learning art.

Warning: Long Post.
Only read the following to the end if
you believe in the power of art,
you believe in the ability to learn,
you believe that you can grow as an artist, and
you believe that all people — young and old — can learn, grow, and become.


Yesterday, I was talking to someone on the phone about a writing teacher job.
(an “informal interview” or “pre-interview,” before the “real interview”)

What they said blew. me. away.
(And not in a good way.)

This person (we’ll call him “J”) is a former editor, a published author, and (more recently) an academic teacher of writing. He has a degree in English.


Back to what J said that left my hair blown back (and my jaw on the ground).
And, I quote,

“I don’t think you can teach writing fiction. It’s a gift.
You either have it or you don’t.”

My breathing s.t.o.p.p.e.d.
I paused. A BIG pause.

IF he’s right (a whopper-sized IF),
(is it only to weed out the haves from the have-nots?) and

(because then we should just test for “gifted” kids and throw out the rest) and

then I’m wasting a WHOLE lot of money and time on my Master of Fine Arts (MFA) in Fiction Writing.
Because MFAs are about someone teaching you how to write fiction.
(but that’s another post)

Question of the day:
Or is art only for a special population who are born with the artist-gene?

What about those who are starting out, with no clue?
Artists of any kind who are young or old?
They’re ignorant, but it’s not their fault.
(yes, I’m yelling)

Once a learner gets a chance to observe, listen, read, learn, and practice, then

Consider this, J:

1. 10,000 hours. Talk to Malcolm Gladwell, who wrote the book, Outliers. Gladwell believes people can become masters at a skill after logging 10,000 hours in the activity. Granted, when it comes to some sports, Gladwell’s claim is disputed. But what about Suzuki methodology, where little kids are immersed in music from a young age and, no matter the background, they become “gifted” musicians?

I’m trained in Suzuki methodology (see my bio) I’ve seen kids from all backgrounds become musicians. ALL backgrounds. With parents who can’t tap their foot on the beat if their life depended on it. I’ve seen kids from all around the world, transplanted into families through adoption, become brilliant musicians, artists, dancers.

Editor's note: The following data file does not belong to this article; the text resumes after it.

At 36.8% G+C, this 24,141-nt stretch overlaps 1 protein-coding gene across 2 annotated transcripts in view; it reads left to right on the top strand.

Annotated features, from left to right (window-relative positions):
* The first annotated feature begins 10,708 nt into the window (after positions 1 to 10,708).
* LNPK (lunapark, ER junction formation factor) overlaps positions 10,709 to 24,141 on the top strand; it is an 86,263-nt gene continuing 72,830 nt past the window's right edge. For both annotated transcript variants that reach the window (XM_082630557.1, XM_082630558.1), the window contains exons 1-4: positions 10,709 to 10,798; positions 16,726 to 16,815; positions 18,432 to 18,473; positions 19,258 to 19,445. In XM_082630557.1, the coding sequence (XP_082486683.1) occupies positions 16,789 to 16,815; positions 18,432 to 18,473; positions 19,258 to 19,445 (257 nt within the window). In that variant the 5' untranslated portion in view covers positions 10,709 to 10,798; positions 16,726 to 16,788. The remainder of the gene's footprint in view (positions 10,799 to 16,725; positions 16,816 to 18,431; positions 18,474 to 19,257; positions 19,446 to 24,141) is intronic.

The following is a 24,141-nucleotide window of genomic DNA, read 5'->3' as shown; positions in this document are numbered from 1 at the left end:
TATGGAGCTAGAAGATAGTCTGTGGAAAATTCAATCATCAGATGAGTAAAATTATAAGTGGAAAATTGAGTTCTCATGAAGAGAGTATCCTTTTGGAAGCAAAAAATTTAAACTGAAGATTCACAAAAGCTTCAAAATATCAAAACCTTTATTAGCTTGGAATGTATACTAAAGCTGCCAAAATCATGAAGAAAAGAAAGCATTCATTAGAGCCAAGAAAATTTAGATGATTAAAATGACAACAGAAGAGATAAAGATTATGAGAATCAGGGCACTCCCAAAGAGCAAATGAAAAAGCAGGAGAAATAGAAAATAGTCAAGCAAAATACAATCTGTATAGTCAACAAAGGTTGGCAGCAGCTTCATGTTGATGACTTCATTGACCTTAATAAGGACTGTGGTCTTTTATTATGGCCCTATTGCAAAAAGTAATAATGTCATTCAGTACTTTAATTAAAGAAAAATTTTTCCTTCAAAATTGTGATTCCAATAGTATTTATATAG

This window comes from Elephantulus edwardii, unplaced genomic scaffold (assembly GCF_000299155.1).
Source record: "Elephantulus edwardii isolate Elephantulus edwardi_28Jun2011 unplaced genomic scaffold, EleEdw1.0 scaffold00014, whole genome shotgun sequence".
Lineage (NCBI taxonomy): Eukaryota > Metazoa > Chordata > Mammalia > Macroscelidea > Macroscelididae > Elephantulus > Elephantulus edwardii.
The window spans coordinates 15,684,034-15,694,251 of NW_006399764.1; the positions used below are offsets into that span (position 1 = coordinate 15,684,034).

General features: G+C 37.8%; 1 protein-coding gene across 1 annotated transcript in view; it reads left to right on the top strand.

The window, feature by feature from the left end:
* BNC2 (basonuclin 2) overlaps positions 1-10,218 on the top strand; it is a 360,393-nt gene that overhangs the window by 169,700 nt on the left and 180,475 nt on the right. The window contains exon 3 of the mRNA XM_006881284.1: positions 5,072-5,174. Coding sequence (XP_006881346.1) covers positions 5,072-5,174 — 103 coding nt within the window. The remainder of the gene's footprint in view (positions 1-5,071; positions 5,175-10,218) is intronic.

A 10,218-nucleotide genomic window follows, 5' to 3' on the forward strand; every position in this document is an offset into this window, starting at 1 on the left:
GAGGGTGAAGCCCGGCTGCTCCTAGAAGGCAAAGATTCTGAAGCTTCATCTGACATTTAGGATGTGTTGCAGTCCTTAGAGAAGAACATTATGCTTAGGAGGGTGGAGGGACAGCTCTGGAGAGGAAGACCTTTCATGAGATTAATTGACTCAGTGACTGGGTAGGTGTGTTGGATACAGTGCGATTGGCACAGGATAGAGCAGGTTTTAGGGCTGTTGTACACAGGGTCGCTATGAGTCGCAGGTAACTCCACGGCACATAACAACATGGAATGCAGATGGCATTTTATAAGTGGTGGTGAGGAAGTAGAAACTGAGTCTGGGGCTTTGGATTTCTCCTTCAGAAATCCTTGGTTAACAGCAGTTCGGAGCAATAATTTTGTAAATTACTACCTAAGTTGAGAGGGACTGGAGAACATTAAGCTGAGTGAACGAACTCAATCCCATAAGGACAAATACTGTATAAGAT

Take my own young son, who was born in the mountains of Guatemala, who could’t clap on the beat and had zero musical input, who’s now a skilled dancer. And how about another son, from an orphanage in the Far East, who didn’t have a lick of art in his life, no paper and pen to draw with, who — after hours and hours of instruction and immersion — is on his way, someday, to work at Pixar or some other studio.

When we say, “you have to be gifted to do this,” you’re making a judgment. But YOU DON”T KNOW.

2. Leadership Theory. I saw it all the time when teaching leadership at a university for seven years. Invariably, when it came to leadership, students came in thinking, “You either have it or you don’t.” Wrongo. Leadership is learned. Yes, those with emotional intelligence grasp and use the skills faster (because transformational leaders exhibit high emotional intelligence). But EVERY SINGLE STUDENT who came into my diverse classroom, by the end of the course, exhibited new leadership skills. They all LEARNED.

3. The Mastery 7 Principle. For over 30 years, I’ve been digging into why some people learn and others “don’t.” What I’ve found, over and over, is that most people don’t master a skill because they’re missing one of the seven must-haves to learn the skill. (More on that in another post…)

The short of it: It’s not the student’s fault. It’s one of two things:
1) the instructor’s fault, in HOW it’s taught (not taught the parts of the task in small enough pieces, not enough repetition, not taught in the learning style, etc.), or it’s
2) that the information is missing an element (the information is incorrect).

It’s not the student! The skills can be LEARNED.
(J just might be missing something)

If you want to be a skilled writer and published author, YOU CAN.
If you want to be a skilled painter and published artist, YOU CAN.
If you want to be a photographer and published artist, YOU CAN.
If you want to be a dancer and professional gigger, YOU CAN.

Which reminds me. You might say, “Wait a minute! What about something like dance? What about those people who physically don’t have what it takes? What if that person is deaf, or in a wheelchair, or blind, or whatever? They can’t do it–they aren’t physically able!”

Don’t tell that to Beethoven.
(he was deaf when he wrote his Ninth Symphony)

Don’t tell that to VanGogh.
(reportedly, he was color blind).

Don’t tell that to my young son from Guatemala who’s a dancer…
a young man who has only five degrees of a visual field, with 20/125 acuity (translated: way legally blind)

who gets up at seven in the morning to stretch,
literally never complains before, during, or after a workout
(of which he’s in for over 20 hours a week),
watches dancers on YouTube and on TV “to learn,”
and works his tushie off to master his art.
(he puts me to shame)

No excuses.


* Thup

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